Evidence into Public Health Policy (EPHP-2016), 2rd National conference on bringing Evidence into Public Health Policy (EPHP 2012)

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Challenges in attaining Universal Health Coverage (UHC): Empirical findings from RSBY in Chhattisgarh
Sulakshana Nandi, Dr. Rajib Dasgupta, Kanica Kanungo, Dr. Madhurima Nundy, Dr. Ganapathy Murugan

Last modified: 2012-07-22

Abstract


Description of the problem

The Rashtriya Swasthya Bima Yojana (RSBY) is aimed at protecting families below poverty line (BPL) against catastrophic health expenses; increasing their access to healthcare and expanding choice of providers[1].

Our recent studies in Chhattisgarh were aimed at examining the implementation and design issues; whether the objectives are being fulfilled particularly in the context of marginalized communities and underserved areas as it is being promoted as the model and vehicle for universal access to health care.

Methods

This paper puts together the evidence from three studies undertaken in Chhattisgarh in 2011-12. The studies and their methodologies are as follows:

  1. A quantitative study on RSBY enrolment in 270 villages (18 Districts)[2]. Data was collected through a village level questionnaire.
  2. A qualitative study on the design issues through mapping provider perspectives. Providers were interviewed in three districts (in the second phase of RSBY implementation) and included private for-profit (small 10-20 bedded nursing homes and multi-specialty corporate hospitals), public (medical college, district and sub-district hospitals) and not-for-profit (low-cost and Christian missionary) institutions, as well as interviewed state-level administrators.
  3. A quantitative study on access of Particularly Vulnerable Tribal Groups (PTGs) to health and nutrition services[3]. 1200 families from Baiga, Kamar, Pahari Korwa communities were studied through a household questionnaire.

Main findings

Very low enrolment and usage in remote villages and among vulnerable communities, instances of denial, lack of transparency and sharing of information with beneficiaries and high out of pocket expenditure were common findings of the quantitative studies. Only 32% of the PTG families were enrolled of whom 4% had used the card.

Private empanelled facilities were providing narrow and selective range of services and picking and choosing more profitable conditions/packages, though experiencing an increase in case load.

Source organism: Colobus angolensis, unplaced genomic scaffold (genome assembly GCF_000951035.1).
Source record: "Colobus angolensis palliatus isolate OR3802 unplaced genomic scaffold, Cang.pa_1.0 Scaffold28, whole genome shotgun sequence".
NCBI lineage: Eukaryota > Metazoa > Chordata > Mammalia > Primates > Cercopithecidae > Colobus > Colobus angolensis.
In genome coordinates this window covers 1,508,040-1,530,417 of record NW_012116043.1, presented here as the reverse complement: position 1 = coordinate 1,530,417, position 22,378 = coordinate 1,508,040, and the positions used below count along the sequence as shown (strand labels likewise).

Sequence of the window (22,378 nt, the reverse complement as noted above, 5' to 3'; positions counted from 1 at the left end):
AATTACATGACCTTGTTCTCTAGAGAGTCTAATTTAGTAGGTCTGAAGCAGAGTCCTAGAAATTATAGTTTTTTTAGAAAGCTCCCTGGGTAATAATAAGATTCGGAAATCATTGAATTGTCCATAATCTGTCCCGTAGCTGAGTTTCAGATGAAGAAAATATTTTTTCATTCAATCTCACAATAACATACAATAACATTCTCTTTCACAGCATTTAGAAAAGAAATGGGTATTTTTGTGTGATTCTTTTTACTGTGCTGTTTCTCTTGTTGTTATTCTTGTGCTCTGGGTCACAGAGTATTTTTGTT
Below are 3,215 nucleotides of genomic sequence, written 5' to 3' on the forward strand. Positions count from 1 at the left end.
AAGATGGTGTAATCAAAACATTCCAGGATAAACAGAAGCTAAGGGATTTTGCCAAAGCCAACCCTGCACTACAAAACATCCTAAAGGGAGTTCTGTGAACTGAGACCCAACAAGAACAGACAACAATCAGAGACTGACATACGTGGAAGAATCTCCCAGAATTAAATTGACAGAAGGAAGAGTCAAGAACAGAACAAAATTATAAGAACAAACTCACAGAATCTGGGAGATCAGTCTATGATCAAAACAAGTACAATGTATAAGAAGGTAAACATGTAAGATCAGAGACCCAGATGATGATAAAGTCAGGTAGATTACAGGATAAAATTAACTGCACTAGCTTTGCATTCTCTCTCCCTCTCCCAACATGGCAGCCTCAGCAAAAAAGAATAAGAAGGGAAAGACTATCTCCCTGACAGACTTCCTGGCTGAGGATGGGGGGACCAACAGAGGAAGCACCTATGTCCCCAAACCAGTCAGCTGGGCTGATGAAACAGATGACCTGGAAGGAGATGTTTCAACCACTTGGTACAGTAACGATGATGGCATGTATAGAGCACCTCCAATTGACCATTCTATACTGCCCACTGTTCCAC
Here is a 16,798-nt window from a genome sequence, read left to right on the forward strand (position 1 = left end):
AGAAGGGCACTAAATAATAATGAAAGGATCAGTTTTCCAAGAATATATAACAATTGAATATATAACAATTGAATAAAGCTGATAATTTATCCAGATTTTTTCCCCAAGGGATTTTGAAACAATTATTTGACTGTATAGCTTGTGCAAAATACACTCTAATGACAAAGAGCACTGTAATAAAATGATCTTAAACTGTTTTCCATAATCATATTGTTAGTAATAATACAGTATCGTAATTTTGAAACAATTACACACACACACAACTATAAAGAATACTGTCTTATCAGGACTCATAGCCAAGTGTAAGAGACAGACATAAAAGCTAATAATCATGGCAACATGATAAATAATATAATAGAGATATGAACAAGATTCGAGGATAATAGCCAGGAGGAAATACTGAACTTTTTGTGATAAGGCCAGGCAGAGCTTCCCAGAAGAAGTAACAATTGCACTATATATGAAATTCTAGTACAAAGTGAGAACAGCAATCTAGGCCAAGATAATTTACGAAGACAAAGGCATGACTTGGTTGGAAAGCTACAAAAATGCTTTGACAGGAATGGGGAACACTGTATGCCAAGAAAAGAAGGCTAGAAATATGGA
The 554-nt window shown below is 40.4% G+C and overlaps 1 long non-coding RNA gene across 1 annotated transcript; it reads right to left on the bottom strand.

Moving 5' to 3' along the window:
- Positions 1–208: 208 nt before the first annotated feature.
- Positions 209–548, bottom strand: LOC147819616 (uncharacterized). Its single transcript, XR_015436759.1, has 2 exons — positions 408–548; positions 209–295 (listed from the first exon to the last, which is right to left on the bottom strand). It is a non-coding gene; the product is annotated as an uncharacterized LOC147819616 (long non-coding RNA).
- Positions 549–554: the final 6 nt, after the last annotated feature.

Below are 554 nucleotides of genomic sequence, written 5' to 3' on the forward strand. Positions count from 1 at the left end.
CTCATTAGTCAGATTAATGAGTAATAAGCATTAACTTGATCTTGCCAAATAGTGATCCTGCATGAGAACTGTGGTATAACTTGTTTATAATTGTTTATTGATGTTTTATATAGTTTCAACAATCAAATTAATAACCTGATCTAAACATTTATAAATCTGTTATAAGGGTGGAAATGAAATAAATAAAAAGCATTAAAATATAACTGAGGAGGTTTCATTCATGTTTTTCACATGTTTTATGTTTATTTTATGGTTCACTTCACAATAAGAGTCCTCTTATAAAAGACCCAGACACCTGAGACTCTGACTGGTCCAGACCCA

Public hospitals reported decline in patients, and a shift to the private sector. CHCs and PHCs were unable to compete with private hospitals in better-off areas but reported higher numbers of beneficiaries in tribal blocks. They were mostly treating common medical conditions with few surgical conditions/procedures. Patients were often being admitted for OPD-level conditions.

Package rates were not sufficient for complications requiring long stay or expensive medication; both public and private providers were performing few high-end procedures.

Not-for-profit hospitals, providing a relatively large range of services like medical conditions, surgeries, orthopedic procedures and chemotherapy, reported increase in case loads and some cost-cutting measures, without compromising on quality.

Settlement/rejection of claims seemed ad hoc and providers adopted ‘defensive’ (sometimes corrupt) practices against losses.

Discussion including recommendations

The study shows that RSBY is far from achieving complete coverage and the most vulnerable communities are being left out. There is no guarantee of services for the poor. The poor is not being protected from catastrophic expenditure as high end procedures are very few. There is huge advantage for private nursing homes with increased turnover and incomes as they are ‘cherry picking’ conditions and patients. Not-for-profit hospitals are providing largest range of services. The public health system is unable to compete and is weakening. Costs of care for medical conditions are being artificially inflated.

There is need for a strong monitoring and grievance redressal mechanism, including transparency during empanelment. Time-bound settlement of claims needs to be ensured through penalties for delays. System for referral and complications need to be evolved and cost for high end packages needs to be revised and made realistic.

Emphasis of UHC should be on strengthening of public health system and building its capacity for regulation of private sector. There needs to be a focus on exclusion rather than on inclusion errors and free health services need to be guaranteed. Only then can UHC be achieved.



[1] Swarup A. and Jain N. (Undated). Rashtriya Swasthya Bima Yojana - A Case Study from India

 

[2] JSA Chhattisgarh and PHRN

[3] http://www.phrnindia.org/our_work/research_advocacy.html